Lettings relief increases the amount of the gain that is sheltered from capital gains tax when you sell a property which has at some time been your only or main residence, and in respect of which some private residence relief is due.
Private residence relief (PPR) is available on the disposal of a property that has been used as the owner’s only or main residence at some point during the period of ownership. If the property has been the only or main residence throughout the whole period of ownership, there is no capital gains tax to pay – the full amount of the gain is eligible for the relief. However, if the property has been used for business or let out for some of the period of ownership, part of the gain will be taxable. However, if some PRR is due, the gain relating to the last 18 months of ownership is exempt.
Nature of lettings relief
Lettings relief provides an element of additional relief where part of the gain on the disposal of a residential property is taxable because the property has been let out during the period of ownership. The relief is only available if the property has at some point been the only or main residence and private residence relief is available in respect of part of the gain.
The amount of lettings relief is the lowest of:
- the amount of private residence relief;
- £40,000; and
- the amount of the gain that is chargeable by reason of the letting.
David bought a flat on 1 September 2006 for £200,000. He lives in it as his main home for three years. He then moved in with his girlfriend, letting out the flat for seven years until he sold it on 31 August 2016 for £305,000. Costs of acquisition and sale were £5,000.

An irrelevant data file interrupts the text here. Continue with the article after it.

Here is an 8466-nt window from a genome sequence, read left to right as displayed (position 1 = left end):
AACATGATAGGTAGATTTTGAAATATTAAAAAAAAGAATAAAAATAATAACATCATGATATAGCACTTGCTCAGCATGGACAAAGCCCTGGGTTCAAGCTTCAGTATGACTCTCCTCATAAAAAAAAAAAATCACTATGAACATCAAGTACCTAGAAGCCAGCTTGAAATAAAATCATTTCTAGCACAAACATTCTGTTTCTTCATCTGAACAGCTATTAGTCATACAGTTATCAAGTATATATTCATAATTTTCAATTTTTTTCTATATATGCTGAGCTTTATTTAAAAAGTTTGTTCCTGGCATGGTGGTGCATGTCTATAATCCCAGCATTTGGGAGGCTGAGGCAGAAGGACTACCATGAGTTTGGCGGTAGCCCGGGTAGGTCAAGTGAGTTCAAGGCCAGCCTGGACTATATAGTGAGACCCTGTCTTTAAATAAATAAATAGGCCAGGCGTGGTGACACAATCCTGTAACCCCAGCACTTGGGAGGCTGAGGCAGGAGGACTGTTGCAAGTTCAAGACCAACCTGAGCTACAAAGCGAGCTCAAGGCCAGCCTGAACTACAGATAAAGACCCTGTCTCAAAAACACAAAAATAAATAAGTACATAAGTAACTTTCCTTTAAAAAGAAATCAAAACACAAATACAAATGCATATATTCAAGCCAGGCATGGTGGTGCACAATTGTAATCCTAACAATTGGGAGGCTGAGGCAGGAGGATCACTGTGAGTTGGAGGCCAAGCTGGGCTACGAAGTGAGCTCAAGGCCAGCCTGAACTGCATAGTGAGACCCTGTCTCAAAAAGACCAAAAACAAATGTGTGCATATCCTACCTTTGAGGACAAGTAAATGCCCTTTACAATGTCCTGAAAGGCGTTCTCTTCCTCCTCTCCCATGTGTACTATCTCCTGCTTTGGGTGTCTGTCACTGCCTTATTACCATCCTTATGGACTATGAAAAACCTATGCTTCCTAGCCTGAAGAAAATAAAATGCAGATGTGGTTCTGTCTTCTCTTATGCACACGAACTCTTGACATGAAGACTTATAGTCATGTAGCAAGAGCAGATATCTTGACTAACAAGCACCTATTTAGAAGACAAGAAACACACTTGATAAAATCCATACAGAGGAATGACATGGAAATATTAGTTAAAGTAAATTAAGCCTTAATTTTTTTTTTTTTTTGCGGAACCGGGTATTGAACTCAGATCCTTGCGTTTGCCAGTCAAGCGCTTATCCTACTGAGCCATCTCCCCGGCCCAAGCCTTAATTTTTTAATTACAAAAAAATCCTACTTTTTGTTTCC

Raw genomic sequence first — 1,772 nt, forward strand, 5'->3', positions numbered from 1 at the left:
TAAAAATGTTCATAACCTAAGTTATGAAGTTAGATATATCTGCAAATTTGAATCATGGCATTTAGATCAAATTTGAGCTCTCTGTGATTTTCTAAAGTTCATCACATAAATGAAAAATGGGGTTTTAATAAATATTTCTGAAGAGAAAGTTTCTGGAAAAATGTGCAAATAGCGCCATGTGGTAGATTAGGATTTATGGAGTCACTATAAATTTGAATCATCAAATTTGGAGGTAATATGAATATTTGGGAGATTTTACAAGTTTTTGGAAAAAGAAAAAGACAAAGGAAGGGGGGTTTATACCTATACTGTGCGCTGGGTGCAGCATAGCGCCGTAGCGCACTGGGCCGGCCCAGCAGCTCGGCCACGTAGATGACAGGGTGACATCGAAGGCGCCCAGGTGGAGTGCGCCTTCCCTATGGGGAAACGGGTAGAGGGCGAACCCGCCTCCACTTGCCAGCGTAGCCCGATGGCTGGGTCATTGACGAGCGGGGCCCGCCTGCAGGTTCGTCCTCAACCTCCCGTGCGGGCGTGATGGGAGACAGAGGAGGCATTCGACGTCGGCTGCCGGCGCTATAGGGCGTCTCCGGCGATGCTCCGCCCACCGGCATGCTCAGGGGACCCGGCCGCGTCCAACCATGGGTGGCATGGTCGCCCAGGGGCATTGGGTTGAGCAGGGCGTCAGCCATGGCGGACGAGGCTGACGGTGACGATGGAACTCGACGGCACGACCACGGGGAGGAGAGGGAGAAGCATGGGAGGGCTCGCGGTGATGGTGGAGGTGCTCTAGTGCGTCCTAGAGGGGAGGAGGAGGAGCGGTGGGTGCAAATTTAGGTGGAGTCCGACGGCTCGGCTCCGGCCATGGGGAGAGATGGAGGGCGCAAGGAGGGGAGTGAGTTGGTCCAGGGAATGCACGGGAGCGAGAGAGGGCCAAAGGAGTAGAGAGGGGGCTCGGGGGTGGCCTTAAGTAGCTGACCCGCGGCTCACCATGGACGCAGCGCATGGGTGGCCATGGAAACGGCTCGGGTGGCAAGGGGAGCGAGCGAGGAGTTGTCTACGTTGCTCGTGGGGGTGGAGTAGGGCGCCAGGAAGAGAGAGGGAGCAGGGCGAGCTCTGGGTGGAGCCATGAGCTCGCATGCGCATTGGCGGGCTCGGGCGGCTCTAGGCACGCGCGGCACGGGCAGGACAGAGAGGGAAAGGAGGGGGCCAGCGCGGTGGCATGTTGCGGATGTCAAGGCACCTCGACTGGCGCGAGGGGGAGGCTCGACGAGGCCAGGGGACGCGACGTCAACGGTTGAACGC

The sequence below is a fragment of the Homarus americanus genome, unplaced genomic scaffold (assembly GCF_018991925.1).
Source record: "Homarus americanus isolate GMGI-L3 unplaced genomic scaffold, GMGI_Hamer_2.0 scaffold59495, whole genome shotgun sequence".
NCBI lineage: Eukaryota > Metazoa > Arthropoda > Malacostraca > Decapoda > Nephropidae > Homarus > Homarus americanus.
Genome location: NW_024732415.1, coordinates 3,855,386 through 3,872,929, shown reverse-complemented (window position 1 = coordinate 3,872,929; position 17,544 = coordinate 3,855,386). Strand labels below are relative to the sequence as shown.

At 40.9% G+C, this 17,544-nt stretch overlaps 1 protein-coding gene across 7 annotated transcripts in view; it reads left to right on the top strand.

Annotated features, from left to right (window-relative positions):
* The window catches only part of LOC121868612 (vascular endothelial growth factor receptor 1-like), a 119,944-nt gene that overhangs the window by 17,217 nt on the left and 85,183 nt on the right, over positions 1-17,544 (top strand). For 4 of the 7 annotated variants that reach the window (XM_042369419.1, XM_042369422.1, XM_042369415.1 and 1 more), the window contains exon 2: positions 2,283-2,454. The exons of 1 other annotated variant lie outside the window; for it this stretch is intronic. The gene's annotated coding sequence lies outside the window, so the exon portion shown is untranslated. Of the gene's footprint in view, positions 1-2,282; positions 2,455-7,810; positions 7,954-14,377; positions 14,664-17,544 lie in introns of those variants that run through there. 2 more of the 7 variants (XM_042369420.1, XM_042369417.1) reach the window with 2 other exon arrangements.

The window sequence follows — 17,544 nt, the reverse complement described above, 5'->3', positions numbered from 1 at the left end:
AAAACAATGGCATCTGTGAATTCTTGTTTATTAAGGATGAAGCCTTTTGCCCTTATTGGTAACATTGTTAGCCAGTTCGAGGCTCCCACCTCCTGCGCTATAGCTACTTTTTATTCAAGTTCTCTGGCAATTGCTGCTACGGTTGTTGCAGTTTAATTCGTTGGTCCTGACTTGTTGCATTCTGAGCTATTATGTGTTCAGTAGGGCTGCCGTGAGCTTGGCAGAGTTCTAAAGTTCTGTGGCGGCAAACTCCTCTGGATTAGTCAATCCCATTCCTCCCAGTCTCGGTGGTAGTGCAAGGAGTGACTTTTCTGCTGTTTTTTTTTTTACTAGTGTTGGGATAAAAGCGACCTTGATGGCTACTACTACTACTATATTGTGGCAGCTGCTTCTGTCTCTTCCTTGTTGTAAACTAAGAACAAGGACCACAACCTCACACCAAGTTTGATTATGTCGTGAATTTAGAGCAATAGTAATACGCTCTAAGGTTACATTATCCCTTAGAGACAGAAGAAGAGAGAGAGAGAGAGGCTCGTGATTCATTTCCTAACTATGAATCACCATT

Before taking account of any available reliefs, David realises a gain of £100,000 (£305,000 – (£200,000 + £5,000)).
The property was David’s only or main residence for 3 years and qualifies for private residence relief for this period. Further, the last 18 months of ownership are also exempt, bringing the total period qualifying for private residence relief to four and half years.
The gain eligible for PPR is therefore £45,000 (£100,000 x 4.5/10).
The remaining gain of £55,000 is attributable to the letting and does not qualify for private residence relief.
However, lettings relief is available. The amount of the relief is the lowest of:
- the gain qualifying for private residence relief, i.e. £45,000;
- £40,000; and
- the gain attributable to the letting, i.e. £55,000.
Letting relief is therefore £40,000.
The computation of the gain is as follows:
Although the property was let for seven years, the availability of lettings relief reduces the chargeable gain to £15,000.
Double the relief
Although married couples and civil partners can only have one main residence between them for PPR purposes, each individual is entitled to lettings relief in respect of their share of the gain – doubling the potential letting relief available for spouses or civil partners to £80,000.
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